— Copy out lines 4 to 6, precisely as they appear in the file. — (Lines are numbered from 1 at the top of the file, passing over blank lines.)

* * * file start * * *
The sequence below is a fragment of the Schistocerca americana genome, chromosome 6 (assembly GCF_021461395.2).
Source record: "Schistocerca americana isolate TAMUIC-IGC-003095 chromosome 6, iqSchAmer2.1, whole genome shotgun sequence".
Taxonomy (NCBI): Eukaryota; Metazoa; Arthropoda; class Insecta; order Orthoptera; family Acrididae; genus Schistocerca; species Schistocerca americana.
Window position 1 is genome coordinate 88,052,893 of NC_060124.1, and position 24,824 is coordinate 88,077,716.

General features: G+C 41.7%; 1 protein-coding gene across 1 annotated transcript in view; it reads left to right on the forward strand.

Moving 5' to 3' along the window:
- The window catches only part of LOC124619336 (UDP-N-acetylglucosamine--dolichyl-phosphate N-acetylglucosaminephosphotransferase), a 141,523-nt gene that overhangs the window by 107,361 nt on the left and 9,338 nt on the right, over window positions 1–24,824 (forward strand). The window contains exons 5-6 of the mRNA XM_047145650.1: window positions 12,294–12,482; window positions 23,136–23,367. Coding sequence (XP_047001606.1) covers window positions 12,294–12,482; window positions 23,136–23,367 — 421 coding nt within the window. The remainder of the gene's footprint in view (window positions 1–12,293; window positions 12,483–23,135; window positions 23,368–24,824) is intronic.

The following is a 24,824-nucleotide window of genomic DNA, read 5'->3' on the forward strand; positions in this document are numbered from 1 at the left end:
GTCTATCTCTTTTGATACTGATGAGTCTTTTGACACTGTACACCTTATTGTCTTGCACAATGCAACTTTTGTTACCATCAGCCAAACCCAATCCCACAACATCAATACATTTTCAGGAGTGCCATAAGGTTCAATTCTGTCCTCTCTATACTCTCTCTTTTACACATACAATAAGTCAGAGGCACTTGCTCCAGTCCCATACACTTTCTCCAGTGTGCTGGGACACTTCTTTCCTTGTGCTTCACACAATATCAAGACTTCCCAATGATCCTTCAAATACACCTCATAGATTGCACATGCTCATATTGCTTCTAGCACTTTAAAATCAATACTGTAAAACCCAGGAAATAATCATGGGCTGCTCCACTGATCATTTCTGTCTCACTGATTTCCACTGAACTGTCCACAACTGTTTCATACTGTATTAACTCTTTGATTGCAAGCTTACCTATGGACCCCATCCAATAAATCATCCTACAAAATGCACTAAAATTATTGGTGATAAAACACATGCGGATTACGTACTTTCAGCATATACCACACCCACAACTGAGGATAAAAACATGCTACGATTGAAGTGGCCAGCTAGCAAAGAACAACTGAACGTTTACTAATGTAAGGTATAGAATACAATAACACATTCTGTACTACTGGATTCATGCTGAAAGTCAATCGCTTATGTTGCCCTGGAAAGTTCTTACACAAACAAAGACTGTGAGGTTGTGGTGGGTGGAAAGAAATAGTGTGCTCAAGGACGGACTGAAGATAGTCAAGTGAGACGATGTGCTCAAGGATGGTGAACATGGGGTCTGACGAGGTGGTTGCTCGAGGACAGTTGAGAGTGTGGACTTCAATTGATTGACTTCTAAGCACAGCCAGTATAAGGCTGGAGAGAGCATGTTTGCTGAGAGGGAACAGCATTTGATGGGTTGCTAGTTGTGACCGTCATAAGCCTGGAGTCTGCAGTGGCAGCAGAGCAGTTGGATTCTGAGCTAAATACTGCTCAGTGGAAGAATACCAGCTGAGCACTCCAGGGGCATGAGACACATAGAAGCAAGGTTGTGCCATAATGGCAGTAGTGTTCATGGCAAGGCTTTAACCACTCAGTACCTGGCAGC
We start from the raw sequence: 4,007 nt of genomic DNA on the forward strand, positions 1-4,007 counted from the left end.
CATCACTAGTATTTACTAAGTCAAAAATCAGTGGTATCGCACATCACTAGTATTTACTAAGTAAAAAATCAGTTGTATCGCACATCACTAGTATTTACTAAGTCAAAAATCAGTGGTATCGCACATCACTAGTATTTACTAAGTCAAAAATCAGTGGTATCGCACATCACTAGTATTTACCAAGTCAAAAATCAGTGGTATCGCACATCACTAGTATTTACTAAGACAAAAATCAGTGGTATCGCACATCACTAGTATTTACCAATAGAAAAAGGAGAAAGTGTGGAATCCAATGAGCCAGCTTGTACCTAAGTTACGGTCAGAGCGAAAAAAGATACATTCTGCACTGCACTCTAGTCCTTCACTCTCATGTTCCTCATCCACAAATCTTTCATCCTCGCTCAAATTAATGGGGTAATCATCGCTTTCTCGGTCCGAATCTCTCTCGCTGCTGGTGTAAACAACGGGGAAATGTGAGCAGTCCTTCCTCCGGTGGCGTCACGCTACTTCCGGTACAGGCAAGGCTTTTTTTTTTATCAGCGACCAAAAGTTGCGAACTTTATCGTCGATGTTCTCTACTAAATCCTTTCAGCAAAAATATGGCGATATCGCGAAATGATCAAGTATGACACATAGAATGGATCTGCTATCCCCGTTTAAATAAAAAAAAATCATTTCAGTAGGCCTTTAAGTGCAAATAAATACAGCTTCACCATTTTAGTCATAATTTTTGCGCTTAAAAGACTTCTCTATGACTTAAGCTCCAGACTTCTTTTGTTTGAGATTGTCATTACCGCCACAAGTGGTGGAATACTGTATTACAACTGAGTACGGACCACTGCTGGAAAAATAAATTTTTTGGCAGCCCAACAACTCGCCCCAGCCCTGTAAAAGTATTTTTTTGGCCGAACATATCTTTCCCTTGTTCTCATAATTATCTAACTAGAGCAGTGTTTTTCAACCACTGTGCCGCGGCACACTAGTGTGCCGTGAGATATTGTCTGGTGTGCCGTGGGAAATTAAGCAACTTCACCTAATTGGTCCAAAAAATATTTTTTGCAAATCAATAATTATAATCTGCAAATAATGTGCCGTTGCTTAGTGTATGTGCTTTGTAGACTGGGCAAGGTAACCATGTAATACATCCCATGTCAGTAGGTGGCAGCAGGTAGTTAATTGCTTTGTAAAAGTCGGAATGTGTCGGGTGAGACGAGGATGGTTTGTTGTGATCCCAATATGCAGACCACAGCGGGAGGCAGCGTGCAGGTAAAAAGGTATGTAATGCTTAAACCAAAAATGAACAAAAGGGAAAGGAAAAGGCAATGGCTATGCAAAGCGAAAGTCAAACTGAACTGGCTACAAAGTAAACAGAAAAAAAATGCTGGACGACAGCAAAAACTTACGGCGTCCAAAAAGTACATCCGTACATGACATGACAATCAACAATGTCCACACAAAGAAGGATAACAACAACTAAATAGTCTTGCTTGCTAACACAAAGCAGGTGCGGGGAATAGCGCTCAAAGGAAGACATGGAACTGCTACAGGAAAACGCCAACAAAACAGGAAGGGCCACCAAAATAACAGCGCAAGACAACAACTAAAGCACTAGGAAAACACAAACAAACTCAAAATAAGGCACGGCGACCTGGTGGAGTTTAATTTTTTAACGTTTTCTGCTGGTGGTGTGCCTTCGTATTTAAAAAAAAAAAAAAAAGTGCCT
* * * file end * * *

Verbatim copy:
Window position 1 is genome coordinate 88,052,893 of NC_060124.1, and position 24,824 is coordinate 88,077,716.

General features: G+C 41.7%; 1 protein-coding gene across 1 annotated transcript in view; it reads left to right on the forward strand.

Moving 5' to 3' along the window: